Why Orange Juice and Toothpaste Just Aren’t Friends

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Dentist Conuslting with Patient in the Dental Chair O'Fallon, IL When discussing orange juice and toothpaste together, it is common to hear feedback about how terrible orange juice tastes when drinking it right after brushing your teeth. While this proves true for many people, the reverse relationship is equally disappointing. Just like toothpaste inhibits your ability to enjoy the taste of orange juice, orange juice can sabotage the effectiveness of toothpaste when cleaning your teeth if it is consumed in the reverse order. Here’s a closer look at why toothpaste and orange juice just shouldn’t be used or consumed together – or at least not in the same hour!

How Does Toothpaste Make OJ Taste So Bad?

If you’ve ever gulped down a glass of orange juice in the morning just after you’ve brushed your teeth, the resulting taste will take you back. The sweet juice you expected may suddenly taste bitter and even repulsive. There’s actually a scientific explanation behind this. Guy Crosby, a nutrition professor at the Harvard T.H. Chan School of Public Health, explains the theory in a recent article from Live Science. Crosby says that “a compound in toothpaste called sodium lauryl sulfate (SLS) alters the way we process certain tastes, at least temporarily.” It disrupts the relationship between flavor molecules in our food/drink and the hundreds of thousands of taste receptors that are on our tongue. More specifically, “the SLS that is activated in toothpaste when we brush makes our taste buds more susceptible to bitter tastes and dials back how much we can taste sweet flavors.”

So Why Not Just Drink OJ Before Your Brush?

Think you can solve the dilemma by just drinking your juice before your brushing session? Not so fast. While you may get to enjoy the sweet and refreshing taste of your OJ, your teeth may be set up for more harm than good if you immediately pick up your toothbrush afterwards.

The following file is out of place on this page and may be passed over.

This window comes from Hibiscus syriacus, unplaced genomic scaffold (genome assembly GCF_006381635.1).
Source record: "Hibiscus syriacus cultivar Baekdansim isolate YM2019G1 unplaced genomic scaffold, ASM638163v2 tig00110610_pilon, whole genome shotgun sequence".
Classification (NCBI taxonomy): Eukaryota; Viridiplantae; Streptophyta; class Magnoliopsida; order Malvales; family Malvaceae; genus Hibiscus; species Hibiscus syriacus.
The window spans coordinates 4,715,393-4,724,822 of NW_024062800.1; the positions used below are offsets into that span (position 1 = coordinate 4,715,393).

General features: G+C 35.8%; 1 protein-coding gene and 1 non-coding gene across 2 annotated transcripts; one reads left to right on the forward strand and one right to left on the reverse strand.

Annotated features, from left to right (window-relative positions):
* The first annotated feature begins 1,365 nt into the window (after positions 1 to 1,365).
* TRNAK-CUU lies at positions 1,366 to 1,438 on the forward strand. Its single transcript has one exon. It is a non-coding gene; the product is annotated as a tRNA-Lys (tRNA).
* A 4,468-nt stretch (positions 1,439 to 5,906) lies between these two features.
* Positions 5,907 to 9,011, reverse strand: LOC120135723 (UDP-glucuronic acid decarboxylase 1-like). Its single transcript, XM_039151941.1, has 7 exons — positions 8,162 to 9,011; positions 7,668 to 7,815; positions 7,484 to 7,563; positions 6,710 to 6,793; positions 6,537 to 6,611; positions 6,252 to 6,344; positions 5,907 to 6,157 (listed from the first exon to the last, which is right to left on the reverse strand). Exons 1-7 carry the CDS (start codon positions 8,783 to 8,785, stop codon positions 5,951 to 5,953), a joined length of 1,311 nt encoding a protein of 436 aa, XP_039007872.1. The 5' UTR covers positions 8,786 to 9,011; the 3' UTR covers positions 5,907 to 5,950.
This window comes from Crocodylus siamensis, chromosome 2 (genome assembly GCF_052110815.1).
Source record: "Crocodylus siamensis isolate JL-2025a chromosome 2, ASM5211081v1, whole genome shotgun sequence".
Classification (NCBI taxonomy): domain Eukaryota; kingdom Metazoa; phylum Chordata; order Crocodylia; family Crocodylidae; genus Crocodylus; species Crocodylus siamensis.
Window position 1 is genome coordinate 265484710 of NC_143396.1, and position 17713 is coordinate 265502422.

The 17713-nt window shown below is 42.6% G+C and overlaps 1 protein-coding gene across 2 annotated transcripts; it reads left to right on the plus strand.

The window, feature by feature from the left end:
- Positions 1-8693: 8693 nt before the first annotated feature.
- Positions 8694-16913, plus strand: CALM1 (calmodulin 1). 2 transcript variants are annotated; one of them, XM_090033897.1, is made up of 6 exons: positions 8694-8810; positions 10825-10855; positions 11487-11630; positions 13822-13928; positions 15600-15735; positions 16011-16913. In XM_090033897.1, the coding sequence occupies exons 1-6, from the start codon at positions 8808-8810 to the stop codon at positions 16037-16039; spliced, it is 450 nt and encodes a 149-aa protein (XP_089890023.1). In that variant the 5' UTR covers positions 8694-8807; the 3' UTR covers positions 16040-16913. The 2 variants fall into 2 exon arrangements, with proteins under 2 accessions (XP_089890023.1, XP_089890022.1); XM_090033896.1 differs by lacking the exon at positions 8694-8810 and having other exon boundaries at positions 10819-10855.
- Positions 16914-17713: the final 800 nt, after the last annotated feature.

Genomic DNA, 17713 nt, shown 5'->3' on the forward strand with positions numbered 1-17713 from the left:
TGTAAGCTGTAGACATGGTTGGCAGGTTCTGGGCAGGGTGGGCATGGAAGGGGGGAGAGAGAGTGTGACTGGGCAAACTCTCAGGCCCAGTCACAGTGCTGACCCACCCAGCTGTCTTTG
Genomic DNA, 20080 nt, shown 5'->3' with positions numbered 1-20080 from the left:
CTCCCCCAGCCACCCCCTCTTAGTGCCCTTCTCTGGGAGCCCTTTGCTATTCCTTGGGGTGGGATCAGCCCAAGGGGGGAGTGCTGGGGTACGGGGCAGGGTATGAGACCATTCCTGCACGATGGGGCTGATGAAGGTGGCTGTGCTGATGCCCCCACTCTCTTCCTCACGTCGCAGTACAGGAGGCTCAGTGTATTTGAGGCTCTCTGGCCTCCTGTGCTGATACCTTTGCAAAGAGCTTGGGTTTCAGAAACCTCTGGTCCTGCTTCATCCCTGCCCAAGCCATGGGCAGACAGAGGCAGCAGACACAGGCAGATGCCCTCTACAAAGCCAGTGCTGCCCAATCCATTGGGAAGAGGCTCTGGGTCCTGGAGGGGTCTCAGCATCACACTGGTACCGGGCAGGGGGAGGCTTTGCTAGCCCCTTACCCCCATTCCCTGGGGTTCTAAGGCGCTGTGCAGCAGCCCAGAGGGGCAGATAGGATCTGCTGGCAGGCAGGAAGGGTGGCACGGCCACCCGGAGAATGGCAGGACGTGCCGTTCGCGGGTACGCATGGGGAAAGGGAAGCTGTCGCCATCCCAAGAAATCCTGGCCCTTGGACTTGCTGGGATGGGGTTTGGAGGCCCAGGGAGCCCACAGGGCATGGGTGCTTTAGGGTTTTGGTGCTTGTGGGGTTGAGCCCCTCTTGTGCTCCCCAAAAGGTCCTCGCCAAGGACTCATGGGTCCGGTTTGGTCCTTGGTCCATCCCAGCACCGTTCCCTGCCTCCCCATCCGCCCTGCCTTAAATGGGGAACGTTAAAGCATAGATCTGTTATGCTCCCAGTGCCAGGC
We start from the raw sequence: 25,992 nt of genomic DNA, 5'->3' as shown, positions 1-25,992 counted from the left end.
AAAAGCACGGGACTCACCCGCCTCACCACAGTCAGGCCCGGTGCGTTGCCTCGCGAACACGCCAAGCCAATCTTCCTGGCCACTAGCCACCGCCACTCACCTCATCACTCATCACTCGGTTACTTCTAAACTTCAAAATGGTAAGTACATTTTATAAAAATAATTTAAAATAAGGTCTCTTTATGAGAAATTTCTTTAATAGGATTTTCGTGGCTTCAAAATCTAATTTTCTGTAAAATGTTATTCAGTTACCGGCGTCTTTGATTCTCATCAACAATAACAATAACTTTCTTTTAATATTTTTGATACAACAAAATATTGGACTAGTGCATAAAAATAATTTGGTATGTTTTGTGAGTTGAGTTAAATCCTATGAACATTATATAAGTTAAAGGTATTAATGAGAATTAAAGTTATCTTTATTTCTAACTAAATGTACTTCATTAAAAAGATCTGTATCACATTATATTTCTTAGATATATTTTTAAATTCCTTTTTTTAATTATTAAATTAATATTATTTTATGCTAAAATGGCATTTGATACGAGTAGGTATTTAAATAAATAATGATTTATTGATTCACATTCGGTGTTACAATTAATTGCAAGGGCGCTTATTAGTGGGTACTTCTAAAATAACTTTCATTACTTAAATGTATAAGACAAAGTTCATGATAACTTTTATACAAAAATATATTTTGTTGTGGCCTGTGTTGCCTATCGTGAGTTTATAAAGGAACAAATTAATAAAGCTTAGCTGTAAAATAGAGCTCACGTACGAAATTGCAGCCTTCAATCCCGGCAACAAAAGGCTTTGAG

OJ is highly acidic. Therefore, the acids remain on your teeth for a period of time after you drink before your saliva eventually neutralizes them and rinses them away. If you rush to brush your teeth, your toothpaste and brush will come in contact with those acids and act more like harmful abrasives for the enamel of your teeth instead of a healthy polishing. Think of it like using a Brillo pad on your teeth instead of a soft sponge. To escape the damage, you’ll need to wait about an hour before brushing!

As you can see, toothpaste and orange juice just aren’t friends. They need space between each other in order for you to enjoy them separately for what they are! If your teeth have already been damaged by acidic drinks, you may experience sensitivity and discoloration. In addition, your teeth may now be more susceptible to decay if the enamel has worn away. Contact Soft Touch Dentistry today – we can help repair your smile after gradual tooth damage.

Posted on behalf of Dr. Sarah Thompson, Soft Touch Dentistry
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Soft Touch Dentistry

1214 Paragon Dr
O’Fallon, IL 62269
(618) 622-5050